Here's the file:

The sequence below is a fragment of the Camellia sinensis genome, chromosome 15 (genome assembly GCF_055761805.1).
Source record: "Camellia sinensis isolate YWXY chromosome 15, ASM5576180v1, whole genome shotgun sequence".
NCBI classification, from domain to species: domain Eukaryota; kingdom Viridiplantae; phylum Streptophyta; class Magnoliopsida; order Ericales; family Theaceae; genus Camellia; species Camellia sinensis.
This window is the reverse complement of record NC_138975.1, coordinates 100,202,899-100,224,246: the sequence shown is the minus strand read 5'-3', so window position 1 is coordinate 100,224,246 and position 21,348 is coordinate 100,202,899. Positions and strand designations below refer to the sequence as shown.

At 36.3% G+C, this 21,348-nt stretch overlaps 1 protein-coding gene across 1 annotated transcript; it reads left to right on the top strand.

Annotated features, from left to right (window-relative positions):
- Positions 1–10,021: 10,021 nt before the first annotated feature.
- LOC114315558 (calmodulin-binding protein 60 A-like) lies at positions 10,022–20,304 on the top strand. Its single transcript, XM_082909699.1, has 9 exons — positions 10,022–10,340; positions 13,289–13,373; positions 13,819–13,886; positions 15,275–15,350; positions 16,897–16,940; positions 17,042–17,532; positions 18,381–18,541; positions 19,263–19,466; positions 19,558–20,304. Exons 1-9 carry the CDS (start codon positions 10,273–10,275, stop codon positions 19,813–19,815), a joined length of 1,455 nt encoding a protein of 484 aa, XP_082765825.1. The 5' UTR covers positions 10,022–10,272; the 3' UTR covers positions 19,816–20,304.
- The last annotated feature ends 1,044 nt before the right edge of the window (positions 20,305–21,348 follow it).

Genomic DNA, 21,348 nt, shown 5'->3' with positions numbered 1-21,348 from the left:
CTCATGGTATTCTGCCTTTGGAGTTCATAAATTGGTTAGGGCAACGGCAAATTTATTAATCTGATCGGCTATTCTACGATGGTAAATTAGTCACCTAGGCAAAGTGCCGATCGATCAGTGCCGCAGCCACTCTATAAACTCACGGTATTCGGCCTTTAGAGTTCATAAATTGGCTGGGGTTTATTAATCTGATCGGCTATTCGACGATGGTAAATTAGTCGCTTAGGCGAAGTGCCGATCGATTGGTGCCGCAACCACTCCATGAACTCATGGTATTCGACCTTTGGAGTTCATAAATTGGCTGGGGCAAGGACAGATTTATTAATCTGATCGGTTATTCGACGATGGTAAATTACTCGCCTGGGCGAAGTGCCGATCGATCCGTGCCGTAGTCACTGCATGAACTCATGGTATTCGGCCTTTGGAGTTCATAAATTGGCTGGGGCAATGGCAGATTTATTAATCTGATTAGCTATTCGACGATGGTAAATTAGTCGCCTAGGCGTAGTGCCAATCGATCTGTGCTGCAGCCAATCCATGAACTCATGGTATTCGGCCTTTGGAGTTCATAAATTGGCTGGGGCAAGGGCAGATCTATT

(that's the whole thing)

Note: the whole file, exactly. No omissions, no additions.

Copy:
The sequence below is a fragment of the Camellia sinensis genome, chromosome 15 (genome assembly GCF_055761805.1).
Source record: "Camellia sinensis isolate YWXY chromosome 15, ASM5576180v1, whole genome shotgun sequence".
NCBI classification, from domain to species: domain Eukaryota; kingdom Viridiplantae; phylum Streptophyta; class Magnoliopsida; order Ericales; family Theaceae; genus Camellia; species Camellia sinensis.
This window is the reverse complement of record NC_138975.1, coordinates 100,202,899-100,224,246: the sequence shown is the minus strand read 5'-3', so window position 1 is coordinate 100,224,246 and position 21,348 is coordinate 100,202,899. Positions and strand designations below refer to the sequence as shown.

At 36.3% G+C, this 21,348-nt stretch overlaps 1 protein-coding gene across 1 annotated transcript; it reads left to right on the top strand.

Annotated features, from left to right (window-relative positions):
- Positions 1–10,021: 10,021 nt before the first annotated feature.
- LOC114315558 (calmodulin-binding protein 60 A-like) lies at positions 10,022–20,304 on the top strand. Its single transcript, XM_082909699.1, has 9 exons — positions 10,022–10,340; positions 13,289–13,373; positions 13,819–13,886; positions 15,275–15,350; positions 16,897–16,940; positions 17,042–17,532; positions 18,381–18,541; positions 19,263–19,466; positions 19,558–20,304. Exons 1-9 carry the CDS (start codon positions 10,273–10,275, stop codon positions 19,813–19,815), a joined length of 1,455 nt encoding a protein of 484 aa, XP_082765825.1. The 5' UTR covers positions 10,022–10,272; the 3' UTR covers positions 19,816–20,304.
- The last annotated feature ends 1,044 nt before the right edge of the window (positions 20,305–21,348 follow it).

Genomic DNA, 21,348 nt, shown 5'->3' with positions numbered 1-21,348 from the left:
CTCATGGTATTCTGCCTTTGGAGTTCATAAATTGGTTAGGGCAACGGCAAATTTATTAATCTGATCGGCTATTCTACGATGGTAAATTAGTCACCTAGGCAAAGTGCCGATCGATCAGTGCCGCAGCCACTCTATAAACTCACGGTATTCGGCCTTTAGAGTTCATAAATTGGCTGGGGTTTATTAATCTGATCGGCTATTCGACGATGGTAAATTAGTCGCTTAGGCGAAGTGCCGATCGATTGGTGCCGCAACCACTCCATGAACTCATGGTATTCGACCTTTGGAGTTCATAAATTGGCTGGGGCAAGGACAGATTTATTAATCTGATCGGTTATTCGACGATGGTAAATTACTCGCCTGGGCGAAGTGCCGATCGATCCGTGCCGTAGTCACTGCATGAACTCATGGTATTCGGCCTTTGGAGTTCATAAATTGGCTGGGGCAATGGCAGATTTATTAATCTGATTAGCTATTCGACGATGGTAAATTAGTCGCCTAGGCGTAGTGCCAATCGATCTGTGCTGCAGCCAATCCATGAACTCATGGTATTCGGCCTTTGGAGTTCATAAATTGGCTGGGGCAAGGGCAGATCTATT